Larry Deeds

Look around you. All of those adults with smiles are parents of school-age children. They just looked at the calendar.

Those young people looking dazed, with tears in their eyes are students who also just noticed the calendars.

And the adults who are in line at the pharmacy getting nerve pills refilled, or who are seeking appointments with therapists, or looking through the want ads … those are the teachers, and yes, they just looked at the calendar too. School is starting back this week.

It’s once again time to fill little brains with needed information (multiplication tables, the Periodic Chart, sentence diagramming, the War of 1812, Silas Marner and MacBeth; or as we do in this age of technology, teach them how to browse, play video games and use social media) as we prayerfully try to make them productive citizens of society.

The last few years, at the beginning of school, I have dedicated Church Talk to providing valuable information on the religious rights of students, parents and staff members in our schools. I have gotten a lot of good response from this, plus requests for additional information or sources of information.

We, sadly, live in a time when secularist, humanists and so-called “atheists” would strip our schools of anything religious, under the very mistaken guise of “separation of church and state” (probably the greatest hoax ever played in America). And sadly, too, our school personnel, teachers, administrators and others are often not aware of what the rights of the people are in schools and too often quickly kowtow to unreasonable and unlawful requests from some of these “fringe” groups.

A 1969 court ruling says simply: “It can hardly be argued that either students or teachers shed their constitutional rights to freedom of speech or expression at the schoolhouse gate.” And in 1995, “Our precedent establishes that private religious speech, far from being a First Amendment orphan, is as fully protected under the Free Speech Clause as secular private expression.”

So today let me share some general principles on religious rights and expression in our schools (these come from the Liberty Institute; they and a number of other such groups are great assets in protection of liberty).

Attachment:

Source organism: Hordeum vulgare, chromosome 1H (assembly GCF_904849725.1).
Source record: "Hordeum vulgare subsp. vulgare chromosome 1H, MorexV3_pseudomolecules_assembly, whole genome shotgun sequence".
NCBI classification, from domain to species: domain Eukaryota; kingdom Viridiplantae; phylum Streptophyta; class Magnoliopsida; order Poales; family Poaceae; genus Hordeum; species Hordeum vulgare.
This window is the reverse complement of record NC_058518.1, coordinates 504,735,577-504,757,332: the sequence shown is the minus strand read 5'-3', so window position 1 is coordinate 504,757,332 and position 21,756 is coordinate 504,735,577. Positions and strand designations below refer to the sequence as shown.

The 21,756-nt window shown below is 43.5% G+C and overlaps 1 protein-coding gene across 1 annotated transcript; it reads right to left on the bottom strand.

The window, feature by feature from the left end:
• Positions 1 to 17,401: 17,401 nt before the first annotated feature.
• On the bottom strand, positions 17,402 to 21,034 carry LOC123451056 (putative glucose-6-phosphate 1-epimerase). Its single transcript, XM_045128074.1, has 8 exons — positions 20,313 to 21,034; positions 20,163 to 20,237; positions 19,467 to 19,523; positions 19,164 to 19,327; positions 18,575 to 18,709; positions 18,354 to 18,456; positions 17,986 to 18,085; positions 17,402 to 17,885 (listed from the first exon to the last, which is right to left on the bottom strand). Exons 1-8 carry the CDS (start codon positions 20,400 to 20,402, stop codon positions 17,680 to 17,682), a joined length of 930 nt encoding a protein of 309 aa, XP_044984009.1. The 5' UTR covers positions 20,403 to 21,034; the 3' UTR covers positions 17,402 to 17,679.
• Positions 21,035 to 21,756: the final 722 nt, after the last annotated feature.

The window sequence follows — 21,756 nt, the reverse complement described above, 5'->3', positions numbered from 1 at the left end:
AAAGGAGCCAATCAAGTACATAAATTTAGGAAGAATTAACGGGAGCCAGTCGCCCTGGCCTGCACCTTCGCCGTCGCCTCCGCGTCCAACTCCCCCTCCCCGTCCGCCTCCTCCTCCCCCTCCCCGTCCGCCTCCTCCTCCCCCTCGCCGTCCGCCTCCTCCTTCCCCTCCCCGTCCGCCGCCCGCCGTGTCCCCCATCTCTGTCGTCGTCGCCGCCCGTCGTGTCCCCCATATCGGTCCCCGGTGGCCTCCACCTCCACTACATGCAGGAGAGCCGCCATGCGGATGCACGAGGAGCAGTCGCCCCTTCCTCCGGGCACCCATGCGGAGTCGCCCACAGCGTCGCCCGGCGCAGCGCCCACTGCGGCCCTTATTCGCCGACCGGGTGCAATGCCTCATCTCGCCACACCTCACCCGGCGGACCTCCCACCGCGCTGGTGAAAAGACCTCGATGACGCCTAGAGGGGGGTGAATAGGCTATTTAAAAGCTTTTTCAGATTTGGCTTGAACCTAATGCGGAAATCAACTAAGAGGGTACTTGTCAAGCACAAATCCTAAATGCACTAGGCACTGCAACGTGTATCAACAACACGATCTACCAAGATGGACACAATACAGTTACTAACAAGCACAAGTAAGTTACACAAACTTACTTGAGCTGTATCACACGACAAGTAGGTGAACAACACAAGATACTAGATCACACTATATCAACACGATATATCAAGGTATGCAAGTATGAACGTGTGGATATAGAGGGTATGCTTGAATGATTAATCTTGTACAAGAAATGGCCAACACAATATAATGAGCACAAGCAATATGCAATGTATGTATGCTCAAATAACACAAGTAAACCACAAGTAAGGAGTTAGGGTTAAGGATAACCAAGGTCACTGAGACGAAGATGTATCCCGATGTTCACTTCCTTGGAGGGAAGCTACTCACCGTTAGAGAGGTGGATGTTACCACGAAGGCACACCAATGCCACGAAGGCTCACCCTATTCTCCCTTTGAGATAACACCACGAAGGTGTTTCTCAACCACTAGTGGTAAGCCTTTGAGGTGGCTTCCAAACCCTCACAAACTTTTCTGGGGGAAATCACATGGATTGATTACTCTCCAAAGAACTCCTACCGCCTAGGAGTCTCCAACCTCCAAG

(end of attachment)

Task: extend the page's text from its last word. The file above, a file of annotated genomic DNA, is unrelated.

A student’s constitutional right to pray, read the Bible and discuss religion during non-instructional time: It is well established that students have First Amendment rights in public schools.

There is an important distinction between “government” speech (the speech of the school district and its employees), and “private” student speech. Although there are some limits that apply to government speech, the Constitution fully protects a student’s private religious expression.

The First Amendment prohibits a school district and its employees from being hostile toward religious beliefs and expression. The proper role of a school district is to remain neutral and accommodating toward private religious beliefs. Unlike the government, students may promote specific religious beliefs and practices.

In 2000, the 11th Circuit observed, the Constitution “does not permit a public school to confine religious speech to whispers or banish it to broom closets. If it did, the exercise of one’s religion would not be free at all.”

Public schools must treat religious expression such as prayer, reading the Bible, and religious discussion the same way they treat similar non-religious expression.

Some frequently asked questions include: can students incorporate religion or their faith in school assignments or projects? Yes, as long as that can be shown to be part of the assignment or project. Student work “should be judged on the basis of academic standards and neither penalized nor rewarded on account of its religious content.”

Can students have Bible clubs on campus? Yes, if the school allows other such non-curricular clubs to meet, they cannot discriminate against religious clubs.

Can students distribute flyers about religious club meetings and events during school hours? Yes, it the school allows students to distribute other materials in the same way.

Can students read the Bible or other religious material at school? Yes, during non-instructional time when other students are allowed to read items they want to read.

Can students verbally share their faith with fellow students? Yes, if a school allows students to freely converse with each other about various topics during non-instructional time, students can also share their faith with their fellow students.

This is just a brief “smattering” of truth on the subject of religion in schools and the rights of staff and students of faith in regard to their religion.

The general Constitutional and court-answered principle is simply this: freedom of speech and freedom of religion do not end at the classroom or school door.

Next week, Lord willing, what rights to teachers and other staff members “of faith” have in the public schools.

Check out the information on-line from the Liberty Institute ( and other Christian legal groups. Know what the rights are and also know that our Lord Jesus commanded us to live out the gospel and share the gospel to others.


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